Imran Khan, Prime Minister of Pakistan arrives at the stadium during the Opening Ceremony of the Beijing 2022 Winter Olympics at the Beijing National Stadium on February 04, 2022 in Beijing, China
Pakistan’s Prime Minister Imran Khan has urged the president to dissolve parliament and call fresh elections following an opposition attempt to remove him from office.
It came after parliament’s deputy speaker refused to hold a vote of no-confidence the PM was expected to lose.
Opposition MPs are refusing to leave the chamber and filing an appeal with the Constitutional Court.
Mr Khan claims the US is leading an international conspiracy to remove him.
He says this is because of his foreign policy decisions, such as recently visiting Moscow to meet President Vladimir Putin and his previous criticism of America’s “War on Terror”.
Opposition politicians ridicule the allegation, and the US has denied it.
The BBC’s Secunder Kermani says prime minister is widely regarded as having come to power with the help of Pakistan’s army, but now observers say they have fallen out.
His political opponents seized the opportunity to table the no confidence vote after persuading a number of his coalition partners to defect to them.
On Sunday, Information Minister Fawad Chaudhry told MPs that Pakistani officials had been told of “an operation for a regime change by a foreign government”.
This, he said, went against the constitution and the deputy speaker chairing the session proceeded to support him and declare the vote unconstitutional.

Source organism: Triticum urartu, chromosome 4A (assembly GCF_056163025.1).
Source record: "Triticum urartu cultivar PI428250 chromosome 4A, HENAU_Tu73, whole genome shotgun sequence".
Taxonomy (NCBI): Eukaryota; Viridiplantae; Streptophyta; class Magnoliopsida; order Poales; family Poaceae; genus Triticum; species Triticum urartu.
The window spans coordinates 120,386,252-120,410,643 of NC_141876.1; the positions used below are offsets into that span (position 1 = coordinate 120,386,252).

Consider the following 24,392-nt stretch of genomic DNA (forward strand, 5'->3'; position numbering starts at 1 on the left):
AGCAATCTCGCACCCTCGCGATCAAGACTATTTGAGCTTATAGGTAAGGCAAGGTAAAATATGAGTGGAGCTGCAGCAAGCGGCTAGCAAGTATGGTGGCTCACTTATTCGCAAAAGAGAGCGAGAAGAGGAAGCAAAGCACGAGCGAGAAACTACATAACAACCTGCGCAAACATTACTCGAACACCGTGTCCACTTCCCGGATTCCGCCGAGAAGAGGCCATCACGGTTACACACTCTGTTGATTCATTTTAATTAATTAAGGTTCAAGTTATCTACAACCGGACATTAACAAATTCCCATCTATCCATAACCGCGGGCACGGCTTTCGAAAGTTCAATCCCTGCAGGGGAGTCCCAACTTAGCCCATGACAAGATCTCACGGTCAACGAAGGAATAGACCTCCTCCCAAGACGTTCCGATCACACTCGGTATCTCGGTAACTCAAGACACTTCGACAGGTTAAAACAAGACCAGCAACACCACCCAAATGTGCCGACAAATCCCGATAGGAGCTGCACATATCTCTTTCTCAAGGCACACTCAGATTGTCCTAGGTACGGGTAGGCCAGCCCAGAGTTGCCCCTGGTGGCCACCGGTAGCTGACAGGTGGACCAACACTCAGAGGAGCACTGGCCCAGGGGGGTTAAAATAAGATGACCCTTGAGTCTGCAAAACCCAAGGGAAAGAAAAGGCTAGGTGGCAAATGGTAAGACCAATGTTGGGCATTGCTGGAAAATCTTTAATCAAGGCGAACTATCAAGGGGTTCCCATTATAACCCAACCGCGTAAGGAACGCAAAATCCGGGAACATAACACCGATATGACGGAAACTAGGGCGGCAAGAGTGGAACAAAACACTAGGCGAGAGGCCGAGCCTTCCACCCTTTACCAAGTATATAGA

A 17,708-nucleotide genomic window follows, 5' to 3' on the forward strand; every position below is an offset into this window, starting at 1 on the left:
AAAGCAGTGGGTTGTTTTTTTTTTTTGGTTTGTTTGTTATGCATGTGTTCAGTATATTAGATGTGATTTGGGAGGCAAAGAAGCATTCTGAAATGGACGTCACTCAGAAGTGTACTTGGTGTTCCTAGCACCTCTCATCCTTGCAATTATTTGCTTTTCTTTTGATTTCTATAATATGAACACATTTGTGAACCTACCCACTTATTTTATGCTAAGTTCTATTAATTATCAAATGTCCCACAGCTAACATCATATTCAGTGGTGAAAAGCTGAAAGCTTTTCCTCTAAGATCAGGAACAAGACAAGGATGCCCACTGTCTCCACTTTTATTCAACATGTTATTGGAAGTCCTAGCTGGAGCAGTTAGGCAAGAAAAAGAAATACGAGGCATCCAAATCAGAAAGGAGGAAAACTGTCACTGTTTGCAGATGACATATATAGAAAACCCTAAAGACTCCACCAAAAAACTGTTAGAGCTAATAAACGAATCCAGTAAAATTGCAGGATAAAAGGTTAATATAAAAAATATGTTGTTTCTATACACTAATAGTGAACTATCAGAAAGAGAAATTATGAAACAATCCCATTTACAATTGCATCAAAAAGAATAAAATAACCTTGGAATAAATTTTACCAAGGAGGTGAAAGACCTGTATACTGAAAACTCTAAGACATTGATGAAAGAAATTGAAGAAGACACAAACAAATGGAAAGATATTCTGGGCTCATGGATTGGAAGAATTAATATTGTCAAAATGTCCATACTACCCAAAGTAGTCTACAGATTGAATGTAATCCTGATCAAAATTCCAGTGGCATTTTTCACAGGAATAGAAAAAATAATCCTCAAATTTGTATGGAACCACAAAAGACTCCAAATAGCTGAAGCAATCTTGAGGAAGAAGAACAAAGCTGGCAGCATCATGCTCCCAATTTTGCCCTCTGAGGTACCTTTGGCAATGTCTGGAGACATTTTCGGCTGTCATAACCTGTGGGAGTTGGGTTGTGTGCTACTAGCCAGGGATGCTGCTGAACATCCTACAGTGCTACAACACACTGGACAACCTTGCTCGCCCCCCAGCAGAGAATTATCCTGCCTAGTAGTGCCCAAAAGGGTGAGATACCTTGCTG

The opposition are furious.
“The united opposition is not leaving Parliament. Our lawyers are on their way to Supreme Court. We call on ALL institutions to protect, uphold, defend and implement the Constitution of Pakistan,” Chairman of the opposition Pakistan People’s Party Bilawal-Bhutto Zardari tweeted.
Imran Khan, elected in July 2018 vowing to tackle corruption and fix the economy, remains popular with some voters, even though a lot of his public support has been lost as a result of rocketing inflation and ballooning foreign debt.
Last October, Mr Khan refused to sign off on the appointment of a new chief of Pakistan’s powerful ISI intelligence agency.
In public, however, both the military and Mr Khan deny there has been any falling out.
Security around parliament has been boosted amid ongoing uncertainty
There have been only two previous instances in Pakistan’s political history when sitting prime ministers faced a vote of no confidence, and both times Benazir Bhutto, in 1989, and Shaukat Aziz, in 2006, emerged unscathed.
It is unclear how the current impasse will be resolved.
Heavy security has been deployed around government buildings and across the capital, Islamabad.